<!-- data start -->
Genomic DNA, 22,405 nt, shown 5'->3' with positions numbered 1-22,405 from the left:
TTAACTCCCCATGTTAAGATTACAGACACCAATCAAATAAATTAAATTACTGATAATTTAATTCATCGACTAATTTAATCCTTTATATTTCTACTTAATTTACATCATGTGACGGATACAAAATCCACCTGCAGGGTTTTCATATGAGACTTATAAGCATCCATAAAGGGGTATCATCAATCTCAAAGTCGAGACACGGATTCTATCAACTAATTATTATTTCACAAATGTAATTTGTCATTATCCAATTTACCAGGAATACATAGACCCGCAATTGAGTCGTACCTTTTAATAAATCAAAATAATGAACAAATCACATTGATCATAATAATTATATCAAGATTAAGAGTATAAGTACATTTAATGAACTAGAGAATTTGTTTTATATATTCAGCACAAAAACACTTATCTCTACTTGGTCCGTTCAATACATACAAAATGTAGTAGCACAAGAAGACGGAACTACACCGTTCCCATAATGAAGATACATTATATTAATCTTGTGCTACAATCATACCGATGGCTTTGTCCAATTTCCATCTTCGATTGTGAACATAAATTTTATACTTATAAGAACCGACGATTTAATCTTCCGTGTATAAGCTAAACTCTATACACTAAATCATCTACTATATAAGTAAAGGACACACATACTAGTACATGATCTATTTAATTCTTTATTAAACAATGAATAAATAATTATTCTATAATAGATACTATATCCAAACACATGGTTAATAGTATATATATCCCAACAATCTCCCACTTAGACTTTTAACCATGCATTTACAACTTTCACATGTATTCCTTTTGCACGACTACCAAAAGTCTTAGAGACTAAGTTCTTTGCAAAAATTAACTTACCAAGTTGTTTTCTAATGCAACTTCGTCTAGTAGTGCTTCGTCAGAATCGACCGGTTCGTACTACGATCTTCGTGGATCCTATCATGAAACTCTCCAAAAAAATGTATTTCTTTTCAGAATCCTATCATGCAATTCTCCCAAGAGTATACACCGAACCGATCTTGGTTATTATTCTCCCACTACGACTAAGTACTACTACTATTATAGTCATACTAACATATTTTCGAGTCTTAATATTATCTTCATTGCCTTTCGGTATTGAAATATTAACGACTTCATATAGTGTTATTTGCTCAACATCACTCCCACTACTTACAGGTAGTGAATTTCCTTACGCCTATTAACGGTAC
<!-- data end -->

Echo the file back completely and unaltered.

Genomic DNA, 22,405 nt, shown 5'->3' with positions numbered 1-22,405 from the left:
TTAACTCCCCATGTTAAGATTACAGACACCAATCAAATAAATTAAATTACTGATAATTTAATTCATCGACTAATTTAATCCTTTATATTTCTACTTAATTTACATCATGTGACGGATACAAAATCCACCTGCAGGGTTTTCATATGAGACTTATAAGCATCCATAAAGGGGTATCATCAATCTCAAAGTCGAGACACGGATTCTATCAACTAATTATTATTTCACAAATGTAATTTGTCATTATCCAATTTACCAGGAATACATAGACCCGCAATTGAGTCGTACCTTTTAATAAATCAAAATAATGAACAAATCACATTGATCATAATAATTATATCAAGATTAAGAGTATAAGTACATTTAATGAACTAGAGAATTTGTTTTATATATTCAGCACAAAAACACTTATCTCTACTTGGTCCGTTCAATACATACAAAATGTAGTAGCACAAGAAGACGGAACTACACCGTTCCCATAATGAAGATACATTATATTAATCTTGTGCTACAATCATACCGATGGCTTTGTCCAATTTCCATCTTCGATTGTGAACATAAATTTTATACTTATAAGAACCGACGATTTAATCTTCCGTGTATAAGCTAAACTCTATACACTAAATCATCTACTATATAAGTAAAGGACACACATACTAGTACATGATCTATTTAATTCTTTATTAAACAATGAATAAATAATTATTCTATAATAGATACTATATCCAAACACATGGTTAATAGTATATATATCCCAACAATCTCCCACTTAGACTTTTAACCATGCATTTACAACTTTCACATGTATTCCTTTTGCACGACTACCAAAAGTCTTAGAGACTAAGTTCTTTGCAAAAATTAACTTACCAAGTTGTTTTCTAATGCAACTTCGTCTAGTAGTGCTTCGTCAGAATCGACCGGTTCGTACTACGATCTTCGTGGATCCTATCATGAAACTCTCCAAAAAAATGTATTTCTTTTCAGAATCCTATCATGCAATTCTCCCAAGAGTATACACCGAACCGATCTTGGTTATTATTCTCCCACTACGACTAAGTACTACTACTATTATAGTCATACTAACATATTTTCGAGTCTTAATATTATCTTCATTGCCTTTCGGTATTGAAATATTAACGACTTCATATAGTGTTATTTGCTCAACATCACTCCCACTACTTACAGGTAGTGAATTTCCTTACGCCTATTAACGGTAC